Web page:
“We are also getting a good response from women in small villages and cities,” she said.
Zehra also hit out at right wing groups for fueling the debate.
She further added, “the PM was right when he said this is not a ‘Hindu-Muslim’ issue. This is an issue created by the RSS. As citizens, Indians need to decide whether we want to follow the Constitution, which gives us religious rights, or some vested saffron agenda.”
On the other hand, many women activists have slammed the board for its counter-affidavit, saying the Muslim body has “turned a blind eye” to the plight of women suffering due to this biased practice.
Noorjehan Safia Niaz, co-founder of Bharatiya Muslim Mahila Andolan (BMMA), which is one of the petitioners in the Supreme Court against triple talaq, said to PTI, “No one can stop the citizen of this country from approaching the court. That is a right Muslim women also have.”
However, Zehra alleged that the groups opposing the Triple Talaq practice were “tools of BJP”.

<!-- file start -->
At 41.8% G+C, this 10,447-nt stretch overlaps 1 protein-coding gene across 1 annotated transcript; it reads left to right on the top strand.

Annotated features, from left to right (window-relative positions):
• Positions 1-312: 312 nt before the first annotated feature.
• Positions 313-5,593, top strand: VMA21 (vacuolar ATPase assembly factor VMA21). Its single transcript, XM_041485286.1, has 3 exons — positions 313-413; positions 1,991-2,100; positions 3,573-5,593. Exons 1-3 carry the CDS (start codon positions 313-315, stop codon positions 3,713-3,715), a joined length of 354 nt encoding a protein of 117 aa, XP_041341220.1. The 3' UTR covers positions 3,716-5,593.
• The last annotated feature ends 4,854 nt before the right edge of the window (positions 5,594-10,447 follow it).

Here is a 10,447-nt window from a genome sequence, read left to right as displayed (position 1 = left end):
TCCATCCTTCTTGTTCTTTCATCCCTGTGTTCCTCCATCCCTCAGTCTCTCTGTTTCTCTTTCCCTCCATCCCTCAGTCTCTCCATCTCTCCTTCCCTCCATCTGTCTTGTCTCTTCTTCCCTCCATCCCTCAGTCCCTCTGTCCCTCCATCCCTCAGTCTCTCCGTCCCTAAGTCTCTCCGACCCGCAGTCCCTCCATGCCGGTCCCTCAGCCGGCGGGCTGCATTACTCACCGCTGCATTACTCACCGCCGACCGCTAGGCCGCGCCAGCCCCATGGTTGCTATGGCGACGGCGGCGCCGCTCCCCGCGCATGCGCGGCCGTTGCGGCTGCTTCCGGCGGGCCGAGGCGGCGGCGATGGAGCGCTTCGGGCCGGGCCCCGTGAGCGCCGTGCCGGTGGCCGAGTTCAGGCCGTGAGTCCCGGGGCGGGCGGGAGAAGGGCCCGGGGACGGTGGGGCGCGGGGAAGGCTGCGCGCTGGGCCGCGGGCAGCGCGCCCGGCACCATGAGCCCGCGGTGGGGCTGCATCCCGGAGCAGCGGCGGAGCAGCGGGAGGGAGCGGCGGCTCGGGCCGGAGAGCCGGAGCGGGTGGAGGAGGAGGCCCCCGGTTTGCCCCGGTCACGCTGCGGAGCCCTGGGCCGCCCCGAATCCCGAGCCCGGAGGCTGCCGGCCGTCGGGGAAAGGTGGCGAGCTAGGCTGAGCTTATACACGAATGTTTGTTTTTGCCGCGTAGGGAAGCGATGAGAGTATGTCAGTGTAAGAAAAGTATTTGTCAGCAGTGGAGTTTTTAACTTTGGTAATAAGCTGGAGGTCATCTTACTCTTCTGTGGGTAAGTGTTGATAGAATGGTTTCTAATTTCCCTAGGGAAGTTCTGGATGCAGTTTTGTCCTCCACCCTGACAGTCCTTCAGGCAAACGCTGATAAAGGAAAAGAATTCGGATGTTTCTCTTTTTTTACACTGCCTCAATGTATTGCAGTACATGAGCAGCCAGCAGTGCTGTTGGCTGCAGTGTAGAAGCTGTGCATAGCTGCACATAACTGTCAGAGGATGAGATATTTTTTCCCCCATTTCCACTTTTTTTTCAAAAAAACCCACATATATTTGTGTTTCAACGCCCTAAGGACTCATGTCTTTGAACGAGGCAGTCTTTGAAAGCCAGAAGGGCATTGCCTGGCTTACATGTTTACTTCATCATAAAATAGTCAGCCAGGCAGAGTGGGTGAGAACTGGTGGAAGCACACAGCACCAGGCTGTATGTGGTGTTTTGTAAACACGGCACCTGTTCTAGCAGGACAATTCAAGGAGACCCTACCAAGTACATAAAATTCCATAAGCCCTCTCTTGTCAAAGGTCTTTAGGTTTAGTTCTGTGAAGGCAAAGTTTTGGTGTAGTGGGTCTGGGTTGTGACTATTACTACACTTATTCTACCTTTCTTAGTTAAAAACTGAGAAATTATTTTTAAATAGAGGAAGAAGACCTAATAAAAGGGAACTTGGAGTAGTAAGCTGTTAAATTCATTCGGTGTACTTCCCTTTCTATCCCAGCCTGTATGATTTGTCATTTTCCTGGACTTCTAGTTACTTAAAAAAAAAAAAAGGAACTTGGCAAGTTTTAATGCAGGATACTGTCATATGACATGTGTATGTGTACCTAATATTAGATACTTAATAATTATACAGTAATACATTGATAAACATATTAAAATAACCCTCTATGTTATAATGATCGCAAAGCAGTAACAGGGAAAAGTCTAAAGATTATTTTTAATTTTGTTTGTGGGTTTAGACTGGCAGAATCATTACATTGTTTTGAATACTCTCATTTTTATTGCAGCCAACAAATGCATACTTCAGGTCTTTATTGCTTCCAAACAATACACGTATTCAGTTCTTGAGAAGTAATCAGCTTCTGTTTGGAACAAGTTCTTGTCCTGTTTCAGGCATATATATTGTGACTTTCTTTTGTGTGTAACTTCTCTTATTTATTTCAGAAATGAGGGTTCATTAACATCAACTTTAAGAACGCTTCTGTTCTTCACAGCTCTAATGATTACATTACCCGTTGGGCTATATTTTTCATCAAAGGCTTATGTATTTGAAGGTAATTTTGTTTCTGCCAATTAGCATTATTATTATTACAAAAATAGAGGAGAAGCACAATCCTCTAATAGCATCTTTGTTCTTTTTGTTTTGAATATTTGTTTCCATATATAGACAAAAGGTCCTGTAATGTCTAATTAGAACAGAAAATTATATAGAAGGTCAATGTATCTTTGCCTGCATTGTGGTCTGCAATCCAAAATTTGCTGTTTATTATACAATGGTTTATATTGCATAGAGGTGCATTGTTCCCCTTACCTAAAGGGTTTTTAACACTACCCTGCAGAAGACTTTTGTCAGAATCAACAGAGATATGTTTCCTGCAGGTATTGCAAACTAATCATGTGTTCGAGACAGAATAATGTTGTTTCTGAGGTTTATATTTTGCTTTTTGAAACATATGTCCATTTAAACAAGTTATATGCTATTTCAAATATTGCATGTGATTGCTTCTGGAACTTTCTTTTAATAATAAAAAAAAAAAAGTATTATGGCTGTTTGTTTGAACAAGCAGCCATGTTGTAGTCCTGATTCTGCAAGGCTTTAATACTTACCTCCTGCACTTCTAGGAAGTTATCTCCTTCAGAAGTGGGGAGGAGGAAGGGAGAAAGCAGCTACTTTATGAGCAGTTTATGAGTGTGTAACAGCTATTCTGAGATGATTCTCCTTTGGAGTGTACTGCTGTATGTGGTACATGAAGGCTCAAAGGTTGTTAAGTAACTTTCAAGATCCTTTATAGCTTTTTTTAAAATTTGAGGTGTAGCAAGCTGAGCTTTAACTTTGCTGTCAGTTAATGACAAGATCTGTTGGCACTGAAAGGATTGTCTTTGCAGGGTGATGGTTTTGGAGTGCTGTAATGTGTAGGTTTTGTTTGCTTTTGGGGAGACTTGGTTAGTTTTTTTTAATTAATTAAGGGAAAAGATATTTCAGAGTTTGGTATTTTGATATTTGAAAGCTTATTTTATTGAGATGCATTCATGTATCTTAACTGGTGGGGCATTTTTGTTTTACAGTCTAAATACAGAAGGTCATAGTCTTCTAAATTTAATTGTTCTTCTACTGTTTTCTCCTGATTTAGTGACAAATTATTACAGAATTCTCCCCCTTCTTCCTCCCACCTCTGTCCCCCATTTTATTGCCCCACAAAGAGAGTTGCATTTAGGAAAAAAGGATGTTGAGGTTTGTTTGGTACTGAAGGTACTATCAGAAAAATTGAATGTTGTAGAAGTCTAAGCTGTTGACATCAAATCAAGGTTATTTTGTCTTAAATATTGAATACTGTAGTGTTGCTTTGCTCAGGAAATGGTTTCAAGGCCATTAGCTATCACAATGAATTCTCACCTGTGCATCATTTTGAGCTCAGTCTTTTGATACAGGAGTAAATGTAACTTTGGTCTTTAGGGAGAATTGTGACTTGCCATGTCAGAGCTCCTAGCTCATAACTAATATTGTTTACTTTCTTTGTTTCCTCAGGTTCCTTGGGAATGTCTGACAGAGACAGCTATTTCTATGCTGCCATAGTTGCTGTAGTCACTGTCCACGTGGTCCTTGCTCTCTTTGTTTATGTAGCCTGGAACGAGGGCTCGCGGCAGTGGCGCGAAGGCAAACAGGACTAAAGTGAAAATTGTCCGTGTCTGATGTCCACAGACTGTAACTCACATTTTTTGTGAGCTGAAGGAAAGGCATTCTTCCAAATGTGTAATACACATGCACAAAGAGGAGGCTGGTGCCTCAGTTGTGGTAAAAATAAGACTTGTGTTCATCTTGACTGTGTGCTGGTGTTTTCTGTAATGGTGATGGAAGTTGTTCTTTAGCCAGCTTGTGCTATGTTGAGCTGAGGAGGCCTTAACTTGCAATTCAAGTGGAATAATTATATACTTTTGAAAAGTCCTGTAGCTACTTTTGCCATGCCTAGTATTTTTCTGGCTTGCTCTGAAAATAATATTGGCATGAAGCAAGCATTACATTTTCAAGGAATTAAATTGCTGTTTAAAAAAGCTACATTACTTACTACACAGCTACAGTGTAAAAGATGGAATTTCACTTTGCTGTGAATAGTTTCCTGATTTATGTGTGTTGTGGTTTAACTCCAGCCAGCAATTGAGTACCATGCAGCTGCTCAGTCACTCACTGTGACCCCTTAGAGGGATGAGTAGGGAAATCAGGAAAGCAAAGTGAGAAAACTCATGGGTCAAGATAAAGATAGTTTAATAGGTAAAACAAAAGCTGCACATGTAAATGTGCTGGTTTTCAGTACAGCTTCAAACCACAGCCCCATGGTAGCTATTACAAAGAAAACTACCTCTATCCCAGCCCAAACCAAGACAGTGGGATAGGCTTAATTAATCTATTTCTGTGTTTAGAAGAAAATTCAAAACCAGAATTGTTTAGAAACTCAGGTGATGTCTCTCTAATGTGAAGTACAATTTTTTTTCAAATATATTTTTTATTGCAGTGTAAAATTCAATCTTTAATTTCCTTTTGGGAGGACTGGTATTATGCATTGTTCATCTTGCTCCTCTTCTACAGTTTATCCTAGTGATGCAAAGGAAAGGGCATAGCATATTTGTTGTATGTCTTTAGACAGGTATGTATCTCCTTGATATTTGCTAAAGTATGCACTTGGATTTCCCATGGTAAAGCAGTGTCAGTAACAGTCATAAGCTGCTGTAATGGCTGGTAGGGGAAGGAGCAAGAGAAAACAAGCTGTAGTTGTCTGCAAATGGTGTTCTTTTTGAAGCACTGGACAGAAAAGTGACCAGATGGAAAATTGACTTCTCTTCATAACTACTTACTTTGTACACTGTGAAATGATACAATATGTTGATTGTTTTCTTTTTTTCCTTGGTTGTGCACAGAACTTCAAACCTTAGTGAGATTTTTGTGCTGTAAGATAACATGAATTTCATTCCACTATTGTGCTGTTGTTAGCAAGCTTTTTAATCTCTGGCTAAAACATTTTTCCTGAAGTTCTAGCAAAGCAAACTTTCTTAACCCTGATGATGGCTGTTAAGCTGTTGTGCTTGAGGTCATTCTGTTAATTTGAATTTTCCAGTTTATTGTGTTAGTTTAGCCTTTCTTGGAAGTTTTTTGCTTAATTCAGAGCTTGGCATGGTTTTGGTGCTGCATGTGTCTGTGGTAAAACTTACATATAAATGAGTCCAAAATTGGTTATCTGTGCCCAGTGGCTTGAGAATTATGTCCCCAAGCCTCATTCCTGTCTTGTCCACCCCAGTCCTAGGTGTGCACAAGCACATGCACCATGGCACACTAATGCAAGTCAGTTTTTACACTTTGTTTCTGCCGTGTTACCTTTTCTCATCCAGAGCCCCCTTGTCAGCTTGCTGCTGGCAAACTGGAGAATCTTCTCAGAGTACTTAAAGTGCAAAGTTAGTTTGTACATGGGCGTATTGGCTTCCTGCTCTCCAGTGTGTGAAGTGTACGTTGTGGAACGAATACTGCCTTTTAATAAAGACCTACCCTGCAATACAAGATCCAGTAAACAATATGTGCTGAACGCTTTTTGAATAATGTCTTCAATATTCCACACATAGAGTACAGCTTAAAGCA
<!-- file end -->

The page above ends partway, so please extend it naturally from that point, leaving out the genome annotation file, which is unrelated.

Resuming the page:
BMMA rejecting the charge said, “AIMPLB has been completely obstinate and there is no point talking to bodies like these.”
Women are asked to compromise for the sake of family honor, children, not being financially independent and many such reasons
It’s a tough decision for Indian women to file for a divorce even if their marriages have been exploitative, oppressive or unhappy
The problems are most dreadful for women whose marriages have not been formally ended
New Delhi, September 3, 2017: Supreme Court’s verdict on Triple Talaq case is like a ray of sunshine. The verdict has been welcomed, applauded and celebrated all across India by the people who advocate for women’s rights. Judgement on Triple Talaq has been possible because of courage shown by strong Muslim women to change the course of their lives and a long struggle of groups such as the Bharatiya Muslim Mahila Andolan who did not put their foot down in spite of having to face pressure, threats from the Muslim community and outside of it.